Sunday, June 09, 2013

 

Another Night with Mrs. Peel...


Technically, muchachos, it should have been a Charity Hope Valentine night. The weather forecasts were uniformly dismal, with both TWC and Wunderground predicting at least 60% cloud cover and high humidity.  It sounded like the perfect Saturday night to spend with my very portable ETX girlfriend. The Clear Sky Clock, however, was showing at least a few semi-blue squares for mid evening, so the C8 it would be, and not just any C8, but my new Edge 800 C8, Mrs. Emma Peel, and her VX mount. I had an agenda, you see...

I’d given Mrs. Peel a good shakedown at the Deep South Regional Star Gaze Spring Scrimmage, and I’d at least been able to get the VX aligned at the dark site week before last. But I had not been able to test Emma’s visual capabilities under even semi-dark skies. Most of all, I had not been able to try the VX’s AllStar polar alignment procedure.

The original Celestron hand control polar alignment routine, which has been with us since the debut of the go-to CG5, was simple and fairly effective. Do a normal 2+4 star go-to alignment and choose “Polar Align” in the utility menu. The mount would then point to where it supposed Polaris would be given a perfect polar alignment. Then, all you had to do was adjust the mount in altitude and azimuth (not in R.A. and declination) till Polaris was centered in a crosshair eyepiece.

Celestron’s automated polar alignment was good enough that I could do 30-second unguided prime focus shots, and even 5 – 10-minute guided ones without star trailing due to field rotation caused by poor polar alignment. The original routine was not perfect, of course. Naturally, you had to be able to see the Pole Star to use the utility. More annoyingly, once you’d completed the polar alignment you had to power off the mount and do another go-to alignment. Yep, six more stars for a total of twelve. I put up with that for years because it worked and I was used to it and it produced polar alignments more than good enough for my Stellacam and Mallincam deep sky video cameras.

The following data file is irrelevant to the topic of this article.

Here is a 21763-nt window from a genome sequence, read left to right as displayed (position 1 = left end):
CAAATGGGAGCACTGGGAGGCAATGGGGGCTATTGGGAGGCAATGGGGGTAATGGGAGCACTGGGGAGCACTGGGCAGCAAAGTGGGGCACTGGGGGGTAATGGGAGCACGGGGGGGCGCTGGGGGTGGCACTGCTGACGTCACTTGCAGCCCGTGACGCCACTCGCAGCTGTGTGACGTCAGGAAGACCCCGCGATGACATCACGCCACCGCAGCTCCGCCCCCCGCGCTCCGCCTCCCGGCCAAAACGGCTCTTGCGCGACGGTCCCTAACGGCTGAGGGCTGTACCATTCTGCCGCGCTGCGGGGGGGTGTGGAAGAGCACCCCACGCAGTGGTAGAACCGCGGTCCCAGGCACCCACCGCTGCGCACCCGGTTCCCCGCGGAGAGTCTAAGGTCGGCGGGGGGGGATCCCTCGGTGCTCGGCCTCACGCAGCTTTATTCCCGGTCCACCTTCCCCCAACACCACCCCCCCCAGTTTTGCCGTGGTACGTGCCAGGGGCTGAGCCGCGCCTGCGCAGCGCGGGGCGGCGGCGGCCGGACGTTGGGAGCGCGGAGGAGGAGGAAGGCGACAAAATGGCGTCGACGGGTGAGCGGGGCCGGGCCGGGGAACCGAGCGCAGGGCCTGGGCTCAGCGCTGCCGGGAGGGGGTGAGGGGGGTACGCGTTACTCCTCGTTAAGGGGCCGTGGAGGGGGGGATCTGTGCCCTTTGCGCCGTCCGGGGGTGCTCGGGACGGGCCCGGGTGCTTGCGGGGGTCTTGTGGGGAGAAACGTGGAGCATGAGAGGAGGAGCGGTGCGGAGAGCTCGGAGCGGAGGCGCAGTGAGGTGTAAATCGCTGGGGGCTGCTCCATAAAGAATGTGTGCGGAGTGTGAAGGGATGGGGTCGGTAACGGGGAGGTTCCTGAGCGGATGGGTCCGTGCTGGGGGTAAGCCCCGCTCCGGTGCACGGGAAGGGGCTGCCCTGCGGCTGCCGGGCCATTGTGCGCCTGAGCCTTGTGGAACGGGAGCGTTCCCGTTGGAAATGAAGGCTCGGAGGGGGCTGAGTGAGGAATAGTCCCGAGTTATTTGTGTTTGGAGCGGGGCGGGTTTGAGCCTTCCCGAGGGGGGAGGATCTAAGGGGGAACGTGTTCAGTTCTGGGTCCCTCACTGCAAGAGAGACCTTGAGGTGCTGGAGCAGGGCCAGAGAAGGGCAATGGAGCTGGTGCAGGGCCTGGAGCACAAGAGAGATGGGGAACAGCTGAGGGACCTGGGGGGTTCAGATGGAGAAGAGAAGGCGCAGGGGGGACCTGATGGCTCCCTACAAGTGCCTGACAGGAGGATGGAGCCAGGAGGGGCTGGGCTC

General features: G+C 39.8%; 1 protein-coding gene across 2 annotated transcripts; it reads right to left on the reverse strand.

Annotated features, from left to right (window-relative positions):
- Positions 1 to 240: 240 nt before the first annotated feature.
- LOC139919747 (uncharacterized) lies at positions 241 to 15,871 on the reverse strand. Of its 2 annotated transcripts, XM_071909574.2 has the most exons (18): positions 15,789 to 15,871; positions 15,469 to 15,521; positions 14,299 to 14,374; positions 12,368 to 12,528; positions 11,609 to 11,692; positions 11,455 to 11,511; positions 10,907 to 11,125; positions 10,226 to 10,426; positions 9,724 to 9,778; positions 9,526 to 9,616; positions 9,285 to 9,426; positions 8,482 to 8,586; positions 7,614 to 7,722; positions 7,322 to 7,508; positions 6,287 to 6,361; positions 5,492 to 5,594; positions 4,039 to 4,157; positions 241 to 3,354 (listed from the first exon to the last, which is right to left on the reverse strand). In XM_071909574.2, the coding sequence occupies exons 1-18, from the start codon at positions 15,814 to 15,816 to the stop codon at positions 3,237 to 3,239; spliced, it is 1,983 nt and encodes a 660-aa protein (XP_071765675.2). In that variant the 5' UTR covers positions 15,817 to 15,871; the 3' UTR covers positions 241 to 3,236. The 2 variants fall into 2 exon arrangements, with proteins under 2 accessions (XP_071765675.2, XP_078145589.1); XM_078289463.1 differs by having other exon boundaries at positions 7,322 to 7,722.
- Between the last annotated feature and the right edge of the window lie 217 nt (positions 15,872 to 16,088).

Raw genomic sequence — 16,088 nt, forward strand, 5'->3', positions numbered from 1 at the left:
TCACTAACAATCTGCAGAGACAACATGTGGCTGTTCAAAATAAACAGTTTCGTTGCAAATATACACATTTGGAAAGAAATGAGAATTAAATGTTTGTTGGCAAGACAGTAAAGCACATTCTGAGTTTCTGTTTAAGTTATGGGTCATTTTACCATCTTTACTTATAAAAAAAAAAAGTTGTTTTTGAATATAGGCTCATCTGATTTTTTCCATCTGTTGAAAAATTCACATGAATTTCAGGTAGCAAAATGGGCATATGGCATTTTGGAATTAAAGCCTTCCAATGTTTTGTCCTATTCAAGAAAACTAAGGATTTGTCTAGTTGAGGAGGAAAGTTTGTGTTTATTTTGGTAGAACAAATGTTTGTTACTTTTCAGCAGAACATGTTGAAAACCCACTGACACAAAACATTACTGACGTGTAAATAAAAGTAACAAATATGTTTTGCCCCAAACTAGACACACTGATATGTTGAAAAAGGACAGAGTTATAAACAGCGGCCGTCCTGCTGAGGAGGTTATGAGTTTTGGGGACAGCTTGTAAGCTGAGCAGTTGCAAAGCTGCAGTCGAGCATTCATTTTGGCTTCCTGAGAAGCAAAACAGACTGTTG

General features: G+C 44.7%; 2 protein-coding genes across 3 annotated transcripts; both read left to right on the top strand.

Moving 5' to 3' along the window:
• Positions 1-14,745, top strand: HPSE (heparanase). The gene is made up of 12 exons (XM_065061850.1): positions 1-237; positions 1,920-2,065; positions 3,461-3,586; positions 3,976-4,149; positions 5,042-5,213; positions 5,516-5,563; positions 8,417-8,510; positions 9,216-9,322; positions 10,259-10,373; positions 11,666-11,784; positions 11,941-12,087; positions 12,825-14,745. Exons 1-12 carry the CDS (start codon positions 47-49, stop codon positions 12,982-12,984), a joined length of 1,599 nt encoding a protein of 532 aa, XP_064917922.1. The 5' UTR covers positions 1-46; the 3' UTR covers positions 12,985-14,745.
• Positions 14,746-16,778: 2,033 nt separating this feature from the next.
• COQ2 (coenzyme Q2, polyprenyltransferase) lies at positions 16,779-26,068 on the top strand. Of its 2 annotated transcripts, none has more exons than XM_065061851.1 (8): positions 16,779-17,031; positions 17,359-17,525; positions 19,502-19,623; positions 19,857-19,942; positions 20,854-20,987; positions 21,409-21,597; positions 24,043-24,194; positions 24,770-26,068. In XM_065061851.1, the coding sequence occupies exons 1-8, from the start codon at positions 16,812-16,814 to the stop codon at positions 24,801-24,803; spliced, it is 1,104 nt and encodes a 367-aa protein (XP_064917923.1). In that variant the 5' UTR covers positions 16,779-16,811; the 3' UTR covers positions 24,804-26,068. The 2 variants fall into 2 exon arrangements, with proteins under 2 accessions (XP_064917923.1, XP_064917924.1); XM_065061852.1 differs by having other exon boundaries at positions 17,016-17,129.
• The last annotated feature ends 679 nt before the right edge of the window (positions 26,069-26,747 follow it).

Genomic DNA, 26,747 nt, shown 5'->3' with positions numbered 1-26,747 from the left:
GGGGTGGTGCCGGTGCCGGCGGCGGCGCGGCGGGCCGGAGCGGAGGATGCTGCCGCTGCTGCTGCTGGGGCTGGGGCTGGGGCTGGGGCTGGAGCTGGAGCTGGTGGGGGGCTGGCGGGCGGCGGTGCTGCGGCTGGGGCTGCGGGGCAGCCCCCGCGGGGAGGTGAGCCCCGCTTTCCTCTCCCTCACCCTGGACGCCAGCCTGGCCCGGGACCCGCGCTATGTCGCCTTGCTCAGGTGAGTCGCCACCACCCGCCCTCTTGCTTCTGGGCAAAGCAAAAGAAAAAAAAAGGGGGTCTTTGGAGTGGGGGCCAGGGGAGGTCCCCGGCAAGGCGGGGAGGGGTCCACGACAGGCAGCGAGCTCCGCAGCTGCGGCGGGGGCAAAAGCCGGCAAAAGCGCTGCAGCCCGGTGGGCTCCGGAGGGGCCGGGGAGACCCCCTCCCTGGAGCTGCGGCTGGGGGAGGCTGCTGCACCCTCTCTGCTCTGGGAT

TIME MARCHES ON… Say what you will about Celestron and their Chinese owners, Synta, they continue to improve their products, including their firmware and software. So, I was not overly surprised to hear in late 2008 that they were upgrading the CG5’s hand control firmware with a version near identical to what was in their new step-up mount, the CGEM. Among other things, the new firmware would include a successor to the old polar align utility, something the company was calling “AllStar.”

As the name made obvious, the new procedure allowed the mount to be polar aligned with the aid of any star, not just Polaris (or Sigma Octantis). Not only that, it was a little more accurate, and you might not have to redo the 2+4 go-to alignment after using it. That sounded right nice to me, so I re-flashed the CG5’s new hand control, which I’d bought to replace its original non-upgradeable model, with the new software, v4.15, downloaded the new version of NexRemote that contained the same code, and made tracks for the Chiefland Astronomy Village in January of 2009.

You can read the whole story of that expedition here, but the upshot was that I had a great time, as always, but it was awful cold for Florida and I was not overly impressed with AllStar. The routine seemed to work once I glommed onto the fact that you couldn’t really use any star. If you didn’t choose a star positioned roughly to the south and not much higher than 30 – 40 degrees, you were going to have one heck of a time centering it with the alt and azimuth adjusters. Technically, yes, you could use any star as a polar alignment helper (except Polaris, apparently, which Celestron advises against), but, practically, you were limited to those not too far from the intersection of the Celestial Equator and Local Meridian—if you didn’t want to start cussing.